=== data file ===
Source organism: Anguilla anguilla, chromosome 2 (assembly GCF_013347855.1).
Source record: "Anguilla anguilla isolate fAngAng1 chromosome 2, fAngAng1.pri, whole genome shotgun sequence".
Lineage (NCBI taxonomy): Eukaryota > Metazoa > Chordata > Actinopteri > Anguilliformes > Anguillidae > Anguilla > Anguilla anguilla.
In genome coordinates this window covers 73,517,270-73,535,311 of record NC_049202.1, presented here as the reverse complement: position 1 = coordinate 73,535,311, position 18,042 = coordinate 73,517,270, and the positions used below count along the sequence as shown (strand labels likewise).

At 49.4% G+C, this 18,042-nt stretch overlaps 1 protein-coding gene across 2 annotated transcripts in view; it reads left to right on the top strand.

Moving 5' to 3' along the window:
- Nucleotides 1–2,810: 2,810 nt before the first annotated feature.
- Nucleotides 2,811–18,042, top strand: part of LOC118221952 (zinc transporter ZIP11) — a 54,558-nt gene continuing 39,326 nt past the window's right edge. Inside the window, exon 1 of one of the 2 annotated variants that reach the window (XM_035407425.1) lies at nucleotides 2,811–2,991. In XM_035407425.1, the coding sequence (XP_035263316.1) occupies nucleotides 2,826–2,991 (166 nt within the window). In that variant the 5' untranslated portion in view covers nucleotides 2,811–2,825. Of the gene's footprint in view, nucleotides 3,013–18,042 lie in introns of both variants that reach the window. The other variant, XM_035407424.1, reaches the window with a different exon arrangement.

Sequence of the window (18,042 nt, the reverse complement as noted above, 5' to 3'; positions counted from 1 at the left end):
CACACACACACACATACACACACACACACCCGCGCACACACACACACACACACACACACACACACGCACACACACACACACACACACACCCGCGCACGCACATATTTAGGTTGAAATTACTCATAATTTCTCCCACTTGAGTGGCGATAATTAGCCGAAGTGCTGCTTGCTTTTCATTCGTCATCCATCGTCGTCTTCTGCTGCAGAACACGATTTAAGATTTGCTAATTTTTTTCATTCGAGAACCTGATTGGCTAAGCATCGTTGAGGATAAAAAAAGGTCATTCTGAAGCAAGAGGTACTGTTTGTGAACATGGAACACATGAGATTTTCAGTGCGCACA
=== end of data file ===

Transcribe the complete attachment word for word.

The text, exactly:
Source organism: Anguilla anguilla, chromosome 2 (assembly GCF_013347855.1).
Source record: "Anguilla anguilla isolate fAngAng1 chromosome 2, fAngAng1.pri, whole genome shotgun sequence".
Lineage (NCBI taxonomy): Eukaryota > Metazoa > Chordata > Actinopteri > Anguilliformes > Anguillidae > Anguilla > Anguilla anguilla.
In genome coordinates this window covers 73,517,270-73,535,311 of record NC_049202.1, presented here as the reverse complement: position 1 = coordinate 73,535,311, position 18,042 = coordinate 73,517,270, and the positions used below count along the sequence as shown (strand labels likewise).

At 49.4% G+C, this 18,042-nt stretch overlaps 1 protein-coding gene across 2 annotated transcripts in view; it reads left to right on the top strand.

Moving 5' to 3' along the window:
- Nucleotides 1–2,810: 2,810 nt before the first annotated feature.
- Nucleotides 2,811–18,042, top strand: part of LOC118221952 (zinc transporter ZIP11) — a 54,558-nt gene continuing 39,326 nt past the window's right edge. Inside the window, exon 1 of one of the 2 annotated variants that reach the window (XM_035407425.1) lies at nucleotides 2,811–2,991. In XM_035407425.1, the coding sequence (XP_035263316.1) occupies nucleotides 2,826–2,991 (166 nt within the window). In that variant the 5' untranslated portion in view covers nucleotides 2,811–2,825. Of the gene's footprint in view, nucleotides 3,013–18,042 lie in introns of both variants that reach the window. The other variant, XM_035407424.1, reaches the window with a different exon arrangement.

Sequence of the window (18,042 nt, the reverse complement as noted above, 5' to 3'; positions counted from 1 at the left end):
CACACACACACACATACACACACACACACCCGCGCACACACACACACACACACACACACACACACGCACACACACACACACACACACACCCGCGCACGCACATATTTAGGTTGAAATTACTCATAATTTCTCCCACTTGAGTGGCGATAATTAGCCGAAGTGCTGCTTGCTTTTCATTCGTCATCCATCGTCGTCTTCTGCTGCAGAACACGATTTAAGATTTGCTAATTTTTTTCATTCGAGAACCTGATTGGCTAAGCATCGTTGAGGATAAAAAAAGGTCATTCTGAAGCAAGAGGTACTGTTTGTGAACATGGAACACATGAGATTTTCAGTGCGCACA